Our study identified Gas6 and its receptor MerTK as a targetable, pro-tumorigenic pathway that contributes to resistance to NF-κB inhibitors in lung tumors. We found that lung macrophages are the primary source of Gas6 in lung cancer models and its production is inversely regulated by the NF-κB pathway. Blocking Gas6 protein production via warfarin treatment reduced lung tumorigenesis in two different lung cancer models, urethane and LSL-K-RasG12D. Reduced lung tumors following warfarin treatment in bone marrow chimeras with IKKβ deficient myeloid cells in the LSL-K-RasG12D model further support a causative role for macrophage-produced Gas6 in the paradoxical increase in lung tumors found in these mice. MerTK deficient mice showed reduced lung tumor formation after urethane treatment, suggesting that this TAMR could be an important receptor for Gas6 in this model. Active MerTK was found in human lung cancer cell lines in culture and addition of Gas6 induced proliferation of these cells. To test the translational importance of these findings, we utilize an orthotopic tumor growth model and demonstrated that combined treatment with a MerTK inhibitor (Foretinib) and an NF-κB inhibitor, Bay-117082, substantially reduced tumor cell proliferation, vascularity, and tumor growth, whereas neither of these treatments alone was effective. In these experiments, we observed a beneficial change in the immune component in the tumor microenvironment with reduced macrophages and increased T cells. Together, these studies indicate that the Gas6-MerTK pathway limits the effectiveness of NF-κB inhibition in lung cancer development and progression, thus supporting wider use of combined targeted therapies for lung cancer.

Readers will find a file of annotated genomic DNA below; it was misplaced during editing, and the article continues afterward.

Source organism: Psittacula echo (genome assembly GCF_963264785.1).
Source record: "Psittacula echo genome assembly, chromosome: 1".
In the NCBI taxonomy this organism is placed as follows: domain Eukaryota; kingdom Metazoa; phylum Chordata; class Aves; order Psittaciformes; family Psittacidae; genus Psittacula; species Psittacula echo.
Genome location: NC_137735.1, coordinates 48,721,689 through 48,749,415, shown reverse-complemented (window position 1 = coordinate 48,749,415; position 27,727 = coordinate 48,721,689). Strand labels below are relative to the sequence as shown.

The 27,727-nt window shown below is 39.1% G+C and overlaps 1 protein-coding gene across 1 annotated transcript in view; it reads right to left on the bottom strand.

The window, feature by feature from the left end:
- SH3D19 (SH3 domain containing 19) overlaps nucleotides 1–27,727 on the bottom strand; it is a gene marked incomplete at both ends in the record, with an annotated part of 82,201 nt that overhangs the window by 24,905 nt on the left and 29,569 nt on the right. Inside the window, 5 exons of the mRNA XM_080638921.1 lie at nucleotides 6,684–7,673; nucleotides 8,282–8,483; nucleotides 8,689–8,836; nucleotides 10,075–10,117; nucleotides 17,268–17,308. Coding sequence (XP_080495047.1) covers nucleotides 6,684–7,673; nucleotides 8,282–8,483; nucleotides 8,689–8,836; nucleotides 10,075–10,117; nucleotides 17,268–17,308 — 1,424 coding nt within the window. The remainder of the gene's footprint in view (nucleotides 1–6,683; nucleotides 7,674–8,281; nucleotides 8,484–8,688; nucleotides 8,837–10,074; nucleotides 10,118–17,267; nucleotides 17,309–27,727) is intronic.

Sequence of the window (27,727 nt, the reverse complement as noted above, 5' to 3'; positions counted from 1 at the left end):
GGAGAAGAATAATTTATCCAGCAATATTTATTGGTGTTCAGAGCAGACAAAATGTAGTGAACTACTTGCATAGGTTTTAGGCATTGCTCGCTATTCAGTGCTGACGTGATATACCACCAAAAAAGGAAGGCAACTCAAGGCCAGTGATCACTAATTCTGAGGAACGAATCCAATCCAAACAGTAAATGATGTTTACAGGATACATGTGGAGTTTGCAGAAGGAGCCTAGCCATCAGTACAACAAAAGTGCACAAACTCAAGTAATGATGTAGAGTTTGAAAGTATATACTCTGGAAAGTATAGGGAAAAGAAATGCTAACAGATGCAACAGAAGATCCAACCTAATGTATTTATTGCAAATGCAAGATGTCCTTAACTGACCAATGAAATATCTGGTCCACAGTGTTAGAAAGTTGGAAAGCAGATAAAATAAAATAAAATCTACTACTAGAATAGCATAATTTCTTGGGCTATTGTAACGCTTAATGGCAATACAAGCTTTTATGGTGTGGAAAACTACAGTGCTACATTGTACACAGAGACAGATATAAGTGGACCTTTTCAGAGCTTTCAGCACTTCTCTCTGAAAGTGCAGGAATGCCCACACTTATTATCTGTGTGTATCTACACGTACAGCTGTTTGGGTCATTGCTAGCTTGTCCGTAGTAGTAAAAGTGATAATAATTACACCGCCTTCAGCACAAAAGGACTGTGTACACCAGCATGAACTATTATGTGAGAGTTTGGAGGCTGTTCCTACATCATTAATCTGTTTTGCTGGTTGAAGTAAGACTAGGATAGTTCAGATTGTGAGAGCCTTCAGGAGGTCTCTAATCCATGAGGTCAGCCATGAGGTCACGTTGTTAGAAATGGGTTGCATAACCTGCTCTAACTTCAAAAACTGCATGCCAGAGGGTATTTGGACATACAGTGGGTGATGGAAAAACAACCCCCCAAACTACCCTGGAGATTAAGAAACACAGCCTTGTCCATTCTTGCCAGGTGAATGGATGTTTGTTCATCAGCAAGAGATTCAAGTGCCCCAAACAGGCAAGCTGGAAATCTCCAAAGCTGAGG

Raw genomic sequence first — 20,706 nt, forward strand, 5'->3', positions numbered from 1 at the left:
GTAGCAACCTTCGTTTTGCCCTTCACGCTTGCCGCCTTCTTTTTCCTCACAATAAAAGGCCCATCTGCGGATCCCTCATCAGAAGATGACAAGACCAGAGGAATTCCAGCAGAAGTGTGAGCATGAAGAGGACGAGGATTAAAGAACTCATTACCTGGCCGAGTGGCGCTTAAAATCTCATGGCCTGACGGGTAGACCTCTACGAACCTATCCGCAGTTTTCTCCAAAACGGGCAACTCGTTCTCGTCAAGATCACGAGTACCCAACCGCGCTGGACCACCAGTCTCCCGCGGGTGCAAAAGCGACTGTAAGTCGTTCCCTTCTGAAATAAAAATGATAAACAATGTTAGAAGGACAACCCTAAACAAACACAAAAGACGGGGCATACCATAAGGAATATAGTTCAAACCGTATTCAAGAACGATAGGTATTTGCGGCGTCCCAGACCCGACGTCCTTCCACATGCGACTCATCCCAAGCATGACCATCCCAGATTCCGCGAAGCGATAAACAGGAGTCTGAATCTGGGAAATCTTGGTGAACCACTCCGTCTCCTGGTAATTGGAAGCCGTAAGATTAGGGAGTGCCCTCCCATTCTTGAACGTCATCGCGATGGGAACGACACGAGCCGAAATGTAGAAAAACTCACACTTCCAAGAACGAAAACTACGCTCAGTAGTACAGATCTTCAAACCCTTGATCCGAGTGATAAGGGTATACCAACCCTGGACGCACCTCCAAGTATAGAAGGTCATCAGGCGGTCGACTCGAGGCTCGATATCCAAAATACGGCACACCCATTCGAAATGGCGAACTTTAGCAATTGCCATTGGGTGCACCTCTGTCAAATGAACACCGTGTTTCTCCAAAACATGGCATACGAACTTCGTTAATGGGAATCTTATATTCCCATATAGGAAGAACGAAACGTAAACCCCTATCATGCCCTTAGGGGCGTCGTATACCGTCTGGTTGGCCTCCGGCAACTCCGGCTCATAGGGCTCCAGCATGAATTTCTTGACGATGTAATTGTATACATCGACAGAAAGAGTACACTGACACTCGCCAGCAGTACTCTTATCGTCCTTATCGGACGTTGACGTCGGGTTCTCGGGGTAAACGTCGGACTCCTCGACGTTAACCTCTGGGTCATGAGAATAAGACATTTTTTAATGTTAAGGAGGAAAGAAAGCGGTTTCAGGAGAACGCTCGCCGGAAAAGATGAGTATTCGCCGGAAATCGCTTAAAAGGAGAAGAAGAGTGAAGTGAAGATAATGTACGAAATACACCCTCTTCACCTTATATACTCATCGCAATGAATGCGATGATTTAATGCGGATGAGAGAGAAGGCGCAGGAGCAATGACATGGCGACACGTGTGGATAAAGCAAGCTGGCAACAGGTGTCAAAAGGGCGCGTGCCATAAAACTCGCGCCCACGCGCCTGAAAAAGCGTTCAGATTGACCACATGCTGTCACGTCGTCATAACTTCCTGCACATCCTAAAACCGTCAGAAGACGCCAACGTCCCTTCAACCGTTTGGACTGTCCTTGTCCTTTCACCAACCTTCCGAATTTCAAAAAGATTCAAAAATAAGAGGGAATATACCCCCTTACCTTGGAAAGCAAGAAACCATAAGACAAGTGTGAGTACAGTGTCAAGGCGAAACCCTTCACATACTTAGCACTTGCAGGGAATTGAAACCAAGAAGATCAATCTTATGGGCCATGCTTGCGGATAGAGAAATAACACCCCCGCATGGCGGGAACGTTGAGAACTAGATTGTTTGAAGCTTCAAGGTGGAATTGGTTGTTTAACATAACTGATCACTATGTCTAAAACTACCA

Activation of the NF-κB pathway is connected with carcinogenesis by regulation of the inflammatory tumor microenvironment and plays an important role in malignant cell survival and proliferation [8]. Selective inhibition of NF-κB in airway epithelial cells reduces lung tumorigenesis in mice [912] and constitutive activation of NF-κB by over-expression of activated IKKβ results in 3-4-fold more lung tumors after carcinogen treatment [13]. Although these data point to inhibition of lung NF-κB as a potentially effective strategy for prevention or treatment of lung cancer, a variety of preclinical and clinical studies with NF-κB inhibitors have failed to show benefit [14, 15]. Previously, we suggested that the explanation for the apparent paradox that epithelial NF-κB inhibition reduces lung tumorgenesis while global NF-κB inhibition is ineffective lies in the effects of blocking NF-κB activity in immune inflammatory cells. This idea is supported by our finding that IKKβΔMye mice with targeted NF-κB inhibition in myeloid cells have increased lung tumor formation [27]. In this prior study, we showed that neutrophil-derived IL-1β production mediates a portion of the increased tumor formation identified in IKKβΔMye mice. Our current study extends work into the mechanisms of NF-κB resistance by identifying a role for macrophages via Gas6-MerTK signaling and suggesting that multiple immune/inflammatory cell populations could be involved in resistance to NF-κB inhibitors.